A Double-Blind, Multicenter, Parallel-Group Study of Paroxetine, Desipramine, or Placebo in Breast Cancer Patients (stages I, II, III, and IV) With Major Depression
J Clin Psychiatry 2006;67(2):288-296
© Copyright 2014 Physicians Postgraduate Press, Inc.
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Objective: This study compared the efficacy
and safety of paroxetine and desipramine with those
of placebo in the treatment of depressive disorders
in adult women with breast cancer, stages I-IV.
Method: In a double-blind,
placebo-controlled study, 35 female outpatients with breast cancer
and DSM-III-R major depression or adjustment
disorder with depressed mood were randomly assigned
to treatment with paroxetine (N = 13), desipramine (N = 11), or placebo (N = 11) for 6 weeks.
Primary efficacy was assessed by change from baseline
in score on the 21-item Hamilton Rating Scale for
Depression (HAM-D), and the secondary outcome measure was change from baseline in the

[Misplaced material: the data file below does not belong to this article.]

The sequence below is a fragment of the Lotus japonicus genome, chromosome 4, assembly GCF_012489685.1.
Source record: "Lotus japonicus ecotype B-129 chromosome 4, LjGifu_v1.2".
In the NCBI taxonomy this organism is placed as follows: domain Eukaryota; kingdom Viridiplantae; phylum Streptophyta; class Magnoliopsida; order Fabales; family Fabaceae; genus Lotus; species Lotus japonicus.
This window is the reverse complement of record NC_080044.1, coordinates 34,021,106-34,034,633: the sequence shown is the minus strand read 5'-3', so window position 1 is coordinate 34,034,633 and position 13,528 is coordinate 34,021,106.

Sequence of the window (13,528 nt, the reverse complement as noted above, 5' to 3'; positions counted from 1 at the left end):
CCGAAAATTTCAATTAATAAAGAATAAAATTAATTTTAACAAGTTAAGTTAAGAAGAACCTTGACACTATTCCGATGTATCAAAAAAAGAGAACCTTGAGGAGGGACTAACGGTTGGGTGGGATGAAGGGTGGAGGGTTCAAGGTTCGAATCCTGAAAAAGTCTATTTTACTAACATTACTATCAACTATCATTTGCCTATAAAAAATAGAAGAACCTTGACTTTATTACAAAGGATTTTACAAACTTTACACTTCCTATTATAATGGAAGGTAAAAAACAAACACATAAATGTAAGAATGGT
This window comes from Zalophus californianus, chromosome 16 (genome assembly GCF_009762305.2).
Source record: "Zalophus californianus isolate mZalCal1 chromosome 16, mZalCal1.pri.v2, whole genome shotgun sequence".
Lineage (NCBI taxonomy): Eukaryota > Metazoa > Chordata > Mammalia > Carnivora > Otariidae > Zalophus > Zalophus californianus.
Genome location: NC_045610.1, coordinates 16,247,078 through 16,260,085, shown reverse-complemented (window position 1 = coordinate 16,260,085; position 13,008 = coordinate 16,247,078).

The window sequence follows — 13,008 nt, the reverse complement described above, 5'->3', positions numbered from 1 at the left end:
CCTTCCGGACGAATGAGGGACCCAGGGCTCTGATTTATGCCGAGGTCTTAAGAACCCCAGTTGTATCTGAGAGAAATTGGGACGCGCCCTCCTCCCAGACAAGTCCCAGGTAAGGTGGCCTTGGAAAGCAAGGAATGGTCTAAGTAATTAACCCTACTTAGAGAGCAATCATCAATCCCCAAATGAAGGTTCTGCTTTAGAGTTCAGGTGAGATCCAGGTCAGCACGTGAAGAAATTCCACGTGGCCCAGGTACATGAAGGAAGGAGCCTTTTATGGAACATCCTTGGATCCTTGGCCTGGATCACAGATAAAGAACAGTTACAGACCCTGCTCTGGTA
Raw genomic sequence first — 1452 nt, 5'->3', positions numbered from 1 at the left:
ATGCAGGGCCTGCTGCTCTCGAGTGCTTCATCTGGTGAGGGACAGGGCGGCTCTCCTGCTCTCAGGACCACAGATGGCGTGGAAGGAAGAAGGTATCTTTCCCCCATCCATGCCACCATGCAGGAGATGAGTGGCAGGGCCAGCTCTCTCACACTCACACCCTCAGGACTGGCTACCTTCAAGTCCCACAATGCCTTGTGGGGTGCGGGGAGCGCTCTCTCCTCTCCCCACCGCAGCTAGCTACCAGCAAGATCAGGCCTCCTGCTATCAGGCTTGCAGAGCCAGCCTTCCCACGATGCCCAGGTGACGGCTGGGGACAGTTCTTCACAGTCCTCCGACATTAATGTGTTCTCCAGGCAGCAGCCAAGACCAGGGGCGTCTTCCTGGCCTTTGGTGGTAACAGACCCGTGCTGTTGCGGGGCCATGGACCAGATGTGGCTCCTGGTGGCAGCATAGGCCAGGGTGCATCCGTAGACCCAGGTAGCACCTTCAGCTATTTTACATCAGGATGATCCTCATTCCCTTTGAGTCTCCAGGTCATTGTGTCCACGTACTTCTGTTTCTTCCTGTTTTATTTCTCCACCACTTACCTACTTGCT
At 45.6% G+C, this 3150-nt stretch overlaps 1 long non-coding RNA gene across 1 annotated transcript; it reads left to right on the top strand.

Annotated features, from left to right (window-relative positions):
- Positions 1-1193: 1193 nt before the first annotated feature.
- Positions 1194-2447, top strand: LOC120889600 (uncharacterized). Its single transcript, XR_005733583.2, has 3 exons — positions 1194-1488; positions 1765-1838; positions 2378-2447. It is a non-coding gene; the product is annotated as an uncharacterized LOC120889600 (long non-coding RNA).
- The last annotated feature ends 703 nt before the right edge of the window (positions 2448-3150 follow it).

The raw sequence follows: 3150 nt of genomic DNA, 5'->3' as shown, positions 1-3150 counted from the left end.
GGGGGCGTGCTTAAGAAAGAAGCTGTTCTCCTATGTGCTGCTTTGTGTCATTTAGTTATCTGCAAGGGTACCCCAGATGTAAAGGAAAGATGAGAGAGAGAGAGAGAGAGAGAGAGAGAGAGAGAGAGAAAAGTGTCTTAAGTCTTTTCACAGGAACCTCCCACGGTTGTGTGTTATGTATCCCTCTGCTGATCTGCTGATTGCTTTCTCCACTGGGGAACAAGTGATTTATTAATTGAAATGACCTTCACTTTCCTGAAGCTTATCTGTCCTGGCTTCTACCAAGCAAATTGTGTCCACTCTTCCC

Clinical Global Impressions-Severity of Illness scale
Results: Mean changes in the total HAM-D
and CGI-S scores from baseline to 6-week endpoint
for the paroxetine and desipramine groups were not
significantly different than those for the
placebo-treated group. An unusually high rate of response
(defined as >= 50% improvement in the HAM-D score) in
the placebo group was observed (55% [N = 6]);
adverse events precipitated patient discontinuation in
the active treatment groups (9% [N = 1] for desipramine, 15% [N = 2] for paroxetine) similar to that in the
placebo-treated patients (18% [N = 2]). Improvement
on symptom dimensions within the HAM-D and Hamilton Rating Scale for Anxiety (depressive,
anxiety, cognitive, neurovegetative, or somatic) was
also similar between groups.
Conclusion: The small number of women in
this study most likely contributed to the lack of
observed differences in efficacy observed during the 6
weeks of treatment. Randomized, placebo-controlled
trials of adequate power seeking to determine efficacy
of antidepressants in the United States for the
treatment of women with breast cancer and comorbid
depression remain of paramount importance.